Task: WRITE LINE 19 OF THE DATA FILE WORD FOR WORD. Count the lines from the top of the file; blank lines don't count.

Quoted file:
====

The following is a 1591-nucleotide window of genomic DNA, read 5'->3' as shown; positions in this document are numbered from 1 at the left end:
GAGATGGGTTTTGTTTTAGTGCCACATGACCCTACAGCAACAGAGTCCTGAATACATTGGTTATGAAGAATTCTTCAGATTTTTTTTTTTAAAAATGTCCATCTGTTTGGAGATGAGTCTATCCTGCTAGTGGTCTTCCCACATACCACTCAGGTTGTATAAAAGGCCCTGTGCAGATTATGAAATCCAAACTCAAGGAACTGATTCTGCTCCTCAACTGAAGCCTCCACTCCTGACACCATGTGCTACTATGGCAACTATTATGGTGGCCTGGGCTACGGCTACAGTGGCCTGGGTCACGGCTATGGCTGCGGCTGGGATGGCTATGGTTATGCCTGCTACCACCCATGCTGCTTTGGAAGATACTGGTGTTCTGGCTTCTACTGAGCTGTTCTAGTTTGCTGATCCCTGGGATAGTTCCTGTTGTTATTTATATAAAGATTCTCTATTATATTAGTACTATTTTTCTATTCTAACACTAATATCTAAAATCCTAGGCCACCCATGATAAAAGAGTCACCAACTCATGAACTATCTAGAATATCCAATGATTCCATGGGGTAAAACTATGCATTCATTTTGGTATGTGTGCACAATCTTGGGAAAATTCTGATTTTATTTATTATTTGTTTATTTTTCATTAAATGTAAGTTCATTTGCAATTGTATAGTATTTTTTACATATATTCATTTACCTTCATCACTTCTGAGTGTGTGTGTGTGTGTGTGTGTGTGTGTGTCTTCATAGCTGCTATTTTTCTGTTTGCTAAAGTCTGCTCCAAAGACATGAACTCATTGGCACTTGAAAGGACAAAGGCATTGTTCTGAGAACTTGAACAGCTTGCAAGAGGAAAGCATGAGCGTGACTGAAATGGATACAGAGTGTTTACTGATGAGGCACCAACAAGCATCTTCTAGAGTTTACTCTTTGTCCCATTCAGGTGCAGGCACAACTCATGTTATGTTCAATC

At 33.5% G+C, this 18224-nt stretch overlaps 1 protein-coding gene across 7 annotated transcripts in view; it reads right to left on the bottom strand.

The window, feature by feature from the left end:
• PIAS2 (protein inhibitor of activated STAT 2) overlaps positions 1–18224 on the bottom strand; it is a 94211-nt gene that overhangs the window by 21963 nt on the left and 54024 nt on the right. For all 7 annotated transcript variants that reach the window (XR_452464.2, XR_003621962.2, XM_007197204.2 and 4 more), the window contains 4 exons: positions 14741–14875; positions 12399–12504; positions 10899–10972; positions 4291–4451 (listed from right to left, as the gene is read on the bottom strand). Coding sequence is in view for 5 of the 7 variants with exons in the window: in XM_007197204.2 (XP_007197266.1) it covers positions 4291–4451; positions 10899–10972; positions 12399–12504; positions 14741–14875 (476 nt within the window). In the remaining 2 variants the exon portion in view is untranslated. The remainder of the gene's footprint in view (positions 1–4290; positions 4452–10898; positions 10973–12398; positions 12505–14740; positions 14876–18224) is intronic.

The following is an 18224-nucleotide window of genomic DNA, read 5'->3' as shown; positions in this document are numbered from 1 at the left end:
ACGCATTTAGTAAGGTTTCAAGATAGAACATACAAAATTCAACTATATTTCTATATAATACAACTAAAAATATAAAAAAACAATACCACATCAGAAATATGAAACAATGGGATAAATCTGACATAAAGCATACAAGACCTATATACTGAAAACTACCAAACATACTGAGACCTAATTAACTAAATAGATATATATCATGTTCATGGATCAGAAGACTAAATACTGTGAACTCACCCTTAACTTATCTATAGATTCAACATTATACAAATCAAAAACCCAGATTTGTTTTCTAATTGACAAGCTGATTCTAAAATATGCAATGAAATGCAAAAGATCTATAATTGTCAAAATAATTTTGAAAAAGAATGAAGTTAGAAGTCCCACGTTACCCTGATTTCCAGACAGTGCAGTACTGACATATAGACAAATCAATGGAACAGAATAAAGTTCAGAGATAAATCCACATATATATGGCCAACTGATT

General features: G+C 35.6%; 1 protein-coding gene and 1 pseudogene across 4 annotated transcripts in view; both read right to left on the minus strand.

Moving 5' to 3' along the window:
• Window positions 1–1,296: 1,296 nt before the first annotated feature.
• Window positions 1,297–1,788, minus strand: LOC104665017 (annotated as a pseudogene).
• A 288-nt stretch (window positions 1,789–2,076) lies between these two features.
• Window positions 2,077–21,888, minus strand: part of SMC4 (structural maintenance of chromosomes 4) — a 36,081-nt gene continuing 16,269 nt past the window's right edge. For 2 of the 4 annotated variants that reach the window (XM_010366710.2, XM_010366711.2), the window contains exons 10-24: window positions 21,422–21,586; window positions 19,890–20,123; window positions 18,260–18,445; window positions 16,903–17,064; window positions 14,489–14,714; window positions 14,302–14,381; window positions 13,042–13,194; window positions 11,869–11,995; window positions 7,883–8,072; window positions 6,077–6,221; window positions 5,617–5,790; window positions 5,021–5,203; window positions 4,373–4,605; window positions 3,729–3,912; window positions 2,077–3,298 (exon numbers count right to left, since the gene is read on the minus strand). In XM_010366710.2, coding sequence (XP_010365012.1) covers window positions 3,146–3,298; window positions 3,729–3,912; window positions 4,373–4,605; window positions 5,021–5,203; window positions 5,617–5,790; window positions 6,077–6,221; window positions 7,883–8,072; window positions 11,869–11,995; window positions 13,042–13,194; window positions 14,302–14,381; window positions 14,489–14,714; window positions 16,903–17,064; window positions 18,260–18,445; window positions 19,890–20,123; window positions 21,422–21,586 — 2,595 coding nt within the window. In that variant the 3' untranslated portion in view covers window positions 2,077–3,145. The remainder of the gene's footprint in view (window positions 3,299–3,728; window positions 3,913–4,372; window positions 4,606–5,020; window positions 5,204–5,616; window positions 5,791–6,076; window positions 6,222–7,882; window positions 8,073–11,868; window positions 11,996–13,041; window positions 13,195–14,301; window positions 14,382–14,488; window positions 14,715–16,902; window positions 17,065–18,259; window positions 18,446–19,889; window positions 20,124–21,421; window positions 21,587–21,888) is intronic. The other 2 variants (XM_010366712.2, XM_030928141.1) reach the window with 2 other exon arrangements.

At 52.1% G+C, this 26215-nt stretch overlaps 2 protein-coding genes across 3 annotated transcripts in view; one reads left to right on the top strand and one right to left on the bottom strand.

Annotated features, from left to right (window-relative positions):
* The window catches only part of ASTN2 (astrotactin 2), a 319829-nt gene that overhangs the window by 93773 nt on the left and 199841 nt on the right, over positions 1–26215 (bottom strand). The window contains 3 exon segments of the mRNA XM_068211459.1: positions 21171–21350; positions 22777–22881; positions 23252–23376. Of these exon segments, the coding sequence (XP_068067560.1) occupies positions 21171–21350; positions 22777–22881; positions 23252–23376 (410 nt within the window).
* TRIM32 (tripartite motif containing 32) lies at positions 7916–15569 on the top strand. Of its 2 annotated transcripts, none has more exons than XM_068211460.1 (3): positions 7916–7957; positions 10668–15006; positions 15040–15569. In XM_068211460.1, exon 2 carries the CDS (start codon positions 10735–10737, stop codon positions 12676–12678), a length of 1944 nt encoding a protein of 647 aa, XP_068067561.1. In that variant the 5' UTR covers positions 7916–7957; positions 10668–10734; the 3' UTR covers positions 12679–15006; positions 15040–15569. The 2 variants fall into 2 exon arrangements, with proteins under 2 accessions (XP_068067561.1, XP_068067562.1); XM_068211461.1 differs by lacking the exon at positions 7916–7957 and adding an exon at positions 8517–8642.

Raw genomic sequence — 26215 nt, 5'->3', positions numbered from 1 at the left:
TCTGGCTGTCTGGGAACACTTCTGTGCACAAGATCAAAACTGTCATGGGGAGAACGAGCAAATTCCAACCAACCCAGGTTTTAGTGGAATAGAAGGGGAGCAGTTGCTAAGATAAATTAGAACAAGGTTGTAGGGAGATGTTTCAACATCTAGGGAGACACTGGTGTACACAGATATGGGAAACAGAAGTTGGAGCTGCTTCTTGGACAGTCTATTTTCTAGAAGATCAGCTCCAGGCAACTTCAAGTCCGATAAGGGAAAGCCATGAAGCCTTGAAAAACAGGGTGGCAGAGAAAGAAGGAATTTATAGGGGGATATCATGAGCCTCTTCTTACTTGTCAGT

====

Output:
TCTGGCTGTCTGGGAACACTTCTGTGCACAAGATCAAAACTGTCATGGGGAGAACGAGCAAATTCCAACCAACCCAGGTTTTAGTGGAATAGAAGGGGAGCAGTTGCTAAGATAAATTAGAACAAGGTTGTAGGGAGATGTTTCAACATCTAGGGAGACACTGGTGTACACAGATATGGGAAACAGAAGTTGGAGCTGCTTCTTGGACAGTCTATTTTCTAGAAGATCAGCTCCAGGCAACTTCAAGTCCGATAAGGGAAAGCCATGAAGCCTTGAAAAACAGGGTGGCAGAGAAAGAAGGAATTTATAGGGGGATATCATGAGCCTCTTCTTACTTGTCAGT